We’re in the middle of a specialty medication storm. Now what?

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As a benefits consultant, it’s easy to track and analyze benefit storm clouds on the horizon. The hard part is balancing when to alert our clients to these approaching storms and how much detail to provide. Given that the government often takes action with updated guidance or an implementation delay just before the storm hits, those who simply ignore the storm clouds and hope it doesn’t rain are often rewarded. Meanwhile, those of us in the camp of tracking and analyzing these storms and alerting our clients when impact seems likely end up crying wolf quite a bit.

But this is no warning. We are in the middle of a specialty medication storm.

What began subtly 15 years ago — with $15,000 drug treatments seen as “extremely high”— picked up a few years ago with certain treatments for rheumatoid arthritis and Hepatitis C, for example, surpassing $50,000. Today we’re in a full-blown hurricane. For example, on my desk today is a specialty medication claim for $750,000.

What can midsize employers sponsoring self-funded health plans do to weather this storm? As Michael Zucarelli of PharmD and I shared a few years ago, step one is covering prescription drugs under stop loss insurance.

When we wrote this primer, we cited a $250,000 treatment as the outlier risk. Now we’re seeing claims of $750,000. While no one seems to argue against this stop loss recommendation any longer, that doesn’t mean that your stop loss contract covers prescription drugs. Please take 30 seconds to pull out your contract and confirm this aspect.

See also: What frogs and boiling water have in common with stop-loss and prescription drugs

What else can employers do?

Sit down with your benefits consultant and its pharmacy consulting team and evaluate the pre-authorization measures in place on both the medical pharmacy and prescription drug benefits. Consider that these high-cost specialty mediations often run through the medical side of your plan.

For example, in the above $750,000 claim example — because the drug was administered in a provider setting — the claim ran through the medical plan’s third party administrator and not through the pharmacy benefit manager. This particular employer had elected not to implement the highest level of pre-authorization processes on the medical side. The employer’s historic concern with implementing this enhanced pre-authorization service was mostly regarding the projected impact on advanced radiology procedures, such as MRIs. However, this TPA’s enhanced pre-authorization service also applies to provider-setting pharmacy claims, including specialty medications.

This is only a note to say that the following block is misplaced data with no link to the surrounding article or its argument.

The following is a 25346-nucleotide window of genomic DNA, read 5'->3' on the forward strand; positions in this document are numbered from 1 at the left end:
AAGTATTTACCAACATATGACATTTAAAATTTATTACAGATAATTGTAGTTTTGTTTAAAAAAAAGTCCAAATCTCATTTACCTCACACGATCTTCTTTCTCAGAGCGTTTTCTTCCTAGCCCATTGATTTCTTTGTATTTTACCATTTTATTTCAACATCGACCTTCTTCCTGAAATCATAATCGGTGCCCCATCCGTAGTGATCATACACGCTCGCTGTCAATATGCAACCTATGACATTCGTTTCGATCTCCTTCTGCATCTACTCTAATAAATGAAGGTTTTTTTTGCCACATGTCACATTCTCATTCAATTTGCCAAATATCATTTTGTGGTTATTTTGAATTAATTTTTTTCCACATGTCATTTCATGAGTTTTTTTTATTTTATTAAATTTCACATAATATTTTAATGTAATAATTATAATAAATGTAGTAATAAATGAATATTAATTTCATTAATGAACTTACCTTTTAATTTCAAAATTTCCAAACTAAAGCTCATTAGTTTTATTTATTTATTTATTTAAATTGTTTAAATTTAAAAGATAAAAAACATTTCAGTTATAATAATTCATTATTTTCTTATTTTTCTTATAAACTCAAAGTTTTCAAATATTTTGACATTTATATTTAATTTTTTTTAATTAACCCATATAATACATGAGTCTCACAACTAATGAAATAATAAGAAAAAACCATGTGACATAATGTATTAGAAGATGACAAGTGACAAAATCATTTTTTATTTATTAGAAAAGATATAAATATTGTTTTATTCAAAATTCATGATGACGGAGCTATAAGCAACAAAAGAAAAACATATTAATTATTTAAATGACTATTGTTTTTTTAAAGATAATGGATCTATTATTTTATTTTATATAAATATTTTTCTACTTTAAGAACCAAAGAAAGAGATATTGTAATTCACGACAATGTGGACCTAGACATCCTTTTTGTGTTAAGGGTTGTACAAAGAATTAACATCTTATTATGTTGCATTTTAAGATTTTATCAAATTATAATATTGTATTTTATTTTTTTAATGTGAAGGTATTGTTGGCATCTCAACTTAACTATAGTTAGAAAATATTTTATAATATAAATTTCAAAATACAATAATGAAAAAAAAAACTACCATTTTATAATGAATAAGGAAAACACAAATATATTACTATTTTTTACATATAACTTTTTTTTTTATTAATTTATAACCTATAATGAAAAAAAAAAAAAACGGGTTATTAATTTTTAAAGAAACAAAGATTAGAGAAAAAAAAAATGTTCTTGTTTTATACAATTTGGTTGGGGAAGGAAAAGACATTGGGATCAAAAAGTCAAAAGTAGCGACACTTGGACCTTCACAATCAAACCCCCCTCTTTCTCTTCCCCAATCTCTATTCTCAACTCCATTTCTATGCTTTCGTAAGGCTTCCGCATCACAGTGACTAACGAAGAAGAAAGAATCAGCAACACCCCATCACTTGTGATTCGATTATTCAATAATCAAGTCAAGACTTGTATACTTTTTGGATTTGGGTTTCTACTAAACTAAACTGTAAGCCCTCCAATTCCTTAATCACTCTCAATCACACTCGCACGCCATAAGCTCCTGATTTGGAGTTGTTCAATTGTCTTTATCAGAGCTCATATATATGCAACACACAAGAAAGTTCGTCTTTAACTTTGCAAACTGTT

Fortunately, this employer carries stop loss coverage far below this $750,000 claim. My retrospective question was if the enhanced pre-authorization service had been in place, would this claim have been approved? The resulting answer was no. While this TPA’s clinical team deems this drug medically necessary for certain diagnoses, the respective claimant’s diagnoses was not one of those. Thus, the enhanced pre-authorization process would have denied the requested treatment plan. What would have happened next? Would the physician have recommended a lower cost treatment? How much would that alternative treatment plan have cost? Would that cost have been lower than the individual stop loss coverage? We’ll never know these answers.

Meanwhile, what would have happened if this $750,000 drug was self-administered and flowed through the prescription drug benefit side? As this employer has the highest level of pre-authorization service provided by its PBM, this drug obviously would have been denied, right? No, after researching the matter, the PBM reported that it would have been approved! This PBM considers the use of this drug for the claimant’s diagnosis to be clinically appropriate! Do you see how complex and incongruent these matters can be?

What are a few other plain-vanilla mitigation measures employers can implement?

· Tighten up the formulary.
· Enhance the step-therapy measures.
· Amend the plan to prevent coupons and other discounts from reducing the participant’s group health plan cost-share. (Certain states are now banning this action on fully insured plans.)

Now’s a great time, in concert with your benefits consultant, TPA and PBM, to review your contracts, plan documents and clinical programs and ask for recommendations.

Finally, as you may know, there are several other much more aggressive mitigation techniques certain employers are now considering. You’ll know these when you see them. When you do, please scratch these concepts well below the surface and involve your risk managers and attorneys in any evaluation.

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